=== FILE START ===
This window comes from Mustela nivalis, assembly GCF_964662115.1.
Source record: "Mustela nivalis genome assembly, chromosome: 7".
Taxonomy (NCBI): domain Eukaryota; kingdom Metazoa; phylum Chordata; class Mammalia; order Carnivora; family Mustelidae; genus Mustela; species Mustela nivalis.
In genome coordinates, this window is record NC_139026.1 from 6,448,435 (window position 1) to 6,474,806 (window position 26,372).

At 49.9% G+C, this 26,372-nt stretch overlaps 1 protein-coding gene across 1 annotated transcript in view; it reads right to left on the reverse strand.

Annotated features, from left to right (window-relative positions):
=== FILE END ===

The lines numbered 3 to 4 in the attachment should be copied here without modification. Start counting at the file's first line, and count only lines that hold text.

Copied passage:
Taxonomy (NCBI): domain Eukaryota; kingdom Metazoa; phylum Chordata; class Mammalia; order Carnivora; family Mustelidae; genus Mustela; species Mustela nivalis.
In genome coordinates, this window is record NC_139026.1 from 6,448,435 (window position 1) to 6,474,806 (window position 26,372).